The New Audi RS3: Specs and Gallery

2022 Audi RS 3

The new Audi RS 3 has been revealed — and it’s a triple threat of power, style and practicality.

Ingolstadt just dropped all the information on the new Audi RS 3, so hang on to your pants, because this baby sounds like a total blast. Power comes from Audi’s award-winning 2.5-liter turbocharged five-cylinder, which pumps out a whopping 394 horsepower and 368 lb-ft of torque. While the ponies are unchanged, the updated unit makes 14 more lb-ft of twist than the outgoing version, and full thrust is available earlier in the rev range, at 5,600 rpm.

Power is piped to the company’s famous quattro system through a wicked-quick seven-speed dual-clutch transmission, which means the new RS 3 will make the sprint to 60 mph in just 3.8 seconds. Keep your foot in the carpet, and standard models will pull all the way up to 155 mph. But there’s an optional package, which includes track-ready carbon ceramic brakes, which allows for an even higher maximum velocity. So if you need to hit 180 mph, make sure to check that box.

There’s also a trick new torque splitter in place of the old model’s rear differential, and in turns the fully variable system ensures that power goes to the wheel which needs it most. If you’re looking for some sideways fun, the new RS Torque Rear drive mode will allow drivers to pull off sweet drifts. The fastest lap times, however, will be achieved with the RS Performance mode, which is specifically calibrated to make use of all the grip the optional semi-slick tires will provide.

Of course, the greasy bits aren’t the only areas of the RS 3 that have gotten an update. Up front, there are new Matrix LED headlights, along with fender flares that are 1.3 inches wider. To feed more air to the engine, the intakes flaking the grille have been enlarged, and feature a cool honeycomb pattern. On the RS 3 sedan, which is the one that we’ll see here in the States, the roof will be painted Brilliant Black — which looks killer against the RS-specific Kyalami Green exterior finish.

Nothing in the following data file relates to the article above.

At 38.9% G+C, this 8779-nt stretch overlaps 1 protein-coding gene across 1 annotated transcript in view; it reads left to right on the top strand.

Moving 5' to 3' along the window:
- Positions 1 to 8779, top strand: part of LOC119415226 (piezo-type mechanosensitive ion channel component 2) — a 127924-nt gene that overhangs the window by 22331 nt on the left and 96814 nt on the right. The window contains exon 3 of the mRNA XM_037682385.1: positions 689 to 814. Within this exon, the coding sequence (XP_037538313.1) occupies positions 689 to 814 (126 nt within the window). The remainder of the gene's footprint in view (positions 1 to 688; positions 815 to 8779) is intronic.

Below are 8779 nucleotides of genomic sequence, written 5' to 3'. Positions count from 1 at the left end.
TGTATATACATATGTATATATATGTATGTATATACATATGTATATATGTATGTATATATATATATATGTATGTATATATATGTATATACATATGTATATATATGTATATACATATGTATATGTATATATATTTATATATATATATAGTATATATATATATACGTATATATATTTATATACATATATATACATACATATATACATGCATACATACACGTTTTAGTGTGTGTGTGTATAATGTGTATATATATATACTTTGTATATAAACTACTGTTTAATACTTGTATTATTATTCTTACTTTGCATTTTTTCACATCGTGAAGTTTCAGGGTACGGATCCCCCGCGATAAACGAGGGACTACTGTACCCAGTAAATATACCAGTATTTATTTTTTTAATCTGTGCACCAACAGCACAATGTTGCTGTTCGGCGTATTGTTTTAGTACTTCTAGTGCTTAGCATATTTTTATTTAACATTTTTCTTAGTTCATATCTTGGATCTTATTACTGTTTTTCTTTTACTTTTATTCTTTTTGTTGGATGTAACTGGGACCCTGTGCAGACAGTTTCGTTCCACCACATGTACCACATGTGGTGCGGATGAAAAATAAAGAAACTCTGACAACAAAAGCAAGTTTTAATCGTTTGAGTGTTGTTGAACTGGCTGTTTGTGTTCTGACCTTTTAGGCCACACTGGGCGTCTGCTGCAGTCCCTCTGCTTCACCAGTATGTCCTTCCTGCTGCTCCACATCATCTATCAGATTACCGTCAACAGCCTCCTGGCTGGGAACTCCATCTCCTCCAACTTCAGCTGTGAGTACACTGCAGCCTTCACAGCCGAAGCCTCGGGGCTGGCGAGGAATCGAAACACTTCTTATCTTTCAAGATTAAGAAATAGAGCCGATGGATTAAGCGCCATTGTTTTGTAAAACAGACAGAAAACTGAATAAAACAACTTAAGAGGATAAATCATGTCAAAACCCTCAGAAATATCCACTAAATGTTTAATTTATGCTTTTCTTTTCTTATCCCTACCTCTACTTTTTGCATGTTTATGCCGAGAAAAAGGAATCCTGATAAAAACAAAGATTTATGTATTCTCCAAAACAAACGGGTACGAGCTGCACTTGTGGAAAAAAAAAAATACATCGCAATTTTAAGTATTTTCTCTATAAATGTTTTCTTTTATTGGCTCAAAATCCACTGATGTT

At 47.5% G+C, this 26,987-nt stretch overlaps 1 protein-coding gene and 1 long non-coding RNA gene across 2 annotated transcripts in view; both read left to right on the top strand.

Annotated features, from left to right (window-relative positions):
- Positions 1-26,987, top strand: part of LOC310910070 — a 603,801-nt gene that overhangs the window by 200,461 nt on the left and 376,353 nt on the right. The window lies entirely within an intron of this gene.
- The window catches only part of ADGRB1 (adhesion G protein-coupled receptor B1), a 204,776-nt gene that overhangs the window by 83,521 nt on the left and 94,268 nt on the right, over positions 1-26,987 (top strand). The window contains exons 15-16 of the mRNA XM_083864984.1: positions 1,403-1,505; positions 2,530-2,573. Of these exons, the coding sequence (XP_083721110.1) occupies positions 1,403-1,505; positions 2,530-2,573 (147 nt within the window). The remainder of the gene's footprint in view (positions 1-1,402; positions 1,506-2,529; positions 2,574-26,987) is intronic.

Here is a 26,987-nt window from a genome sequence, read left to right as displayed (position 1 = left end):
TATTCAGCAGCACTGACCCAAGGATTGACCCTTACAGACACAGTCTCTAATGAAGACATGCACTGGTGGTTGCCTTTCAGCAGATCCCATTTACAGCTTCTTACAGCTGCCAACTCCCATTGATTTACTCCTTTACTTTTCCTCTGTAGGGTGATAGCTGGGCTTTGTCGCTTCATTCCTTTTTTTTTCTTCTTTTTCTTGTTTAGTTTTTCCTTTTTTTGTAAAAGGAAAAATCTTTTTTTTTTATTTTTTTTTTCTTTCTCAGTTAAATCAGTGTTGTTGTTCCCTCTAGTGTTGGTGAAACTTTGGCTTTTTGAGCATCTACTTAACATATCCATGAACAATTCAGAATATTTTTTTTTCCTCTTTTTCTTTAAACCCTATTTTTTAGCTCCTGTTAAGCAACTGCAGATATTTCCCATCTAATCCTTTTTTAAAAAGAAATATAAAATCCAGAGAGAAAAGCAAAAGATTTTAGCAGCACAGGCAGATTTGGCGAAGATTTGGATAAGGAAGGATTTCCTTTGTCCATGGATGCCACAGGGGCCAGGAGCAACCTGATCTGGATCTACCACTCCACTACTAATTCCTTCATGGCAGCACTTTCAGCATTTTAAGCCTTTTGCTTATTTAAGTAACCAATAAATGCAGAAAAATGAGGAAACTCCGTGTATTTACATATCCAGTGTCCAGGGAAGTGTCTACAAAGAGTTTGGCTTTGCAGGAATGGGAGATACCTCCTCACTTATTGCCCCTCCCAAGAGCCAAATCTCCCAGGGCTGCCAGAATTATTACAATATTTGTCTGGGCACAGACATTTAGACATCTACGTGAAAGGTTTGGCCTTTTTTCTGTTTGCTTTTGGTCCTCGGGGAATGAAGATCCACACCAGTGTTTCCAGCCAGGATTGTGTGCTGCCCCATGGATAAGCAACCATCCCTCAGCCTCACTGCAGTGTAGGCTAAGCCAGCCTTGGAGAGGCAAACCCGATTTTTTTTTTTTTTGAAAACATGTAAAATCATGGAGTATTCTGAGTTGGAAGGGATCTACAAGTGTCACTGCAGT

Along the side of the car, there’s a now a vent behind the front wheel arch to help funnel heat away from the brakes, plus an RS-exclusive side rocker panel with a gloss-black inset. The wheels a five Y-spoke design, sized 265/30 in the front and 245/35 at the rear, and I think they look particularly sharp. Out back, a bumper with an integrated diffusor sits above the oval-shaped dual exhaust pipes, and a variable flap further back in the system means drivers will be treated to distinctly different sounds depending on which drive setting they choose.

Inside the cabin, a flat-bottom, Alcantara wheel with a 12 o’clock stripe communicates the sport potential of the RS 3 even before the ignition is turned on. That sexy tiller sits in front of Audi’s 12.3-inch virtual cockpit display, which includes readouts on factors like g-forces, lap times, acceleration from zero to 60 mph, and quarter-mile times. Along with black or red stitching, buyers now have a green option, which in my opinion is hottest one by a country mile.

At press time, no information on pricing is available. But European buyers will be able to order their new RS starting in late summer, and deliveries will start in the fall. No specific timetable for American customers has yet been announced. There’s sure to be loads more information about the new RS 3 released in the coming weeks, so stay tuned for more pictures and video of Audi’s latest high-performance daily driver!

Photos: Audi

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Family Squabbles: RS 3 vs RS 5 vs RS 6 Avant!

Audi RS 3 vs Audi RS 6 vs Audi RS 5

What was to have been a three-way drag and roll battle between RS trio goes astray when supposedly detuned RS 6 Avant arrives tuned to 11.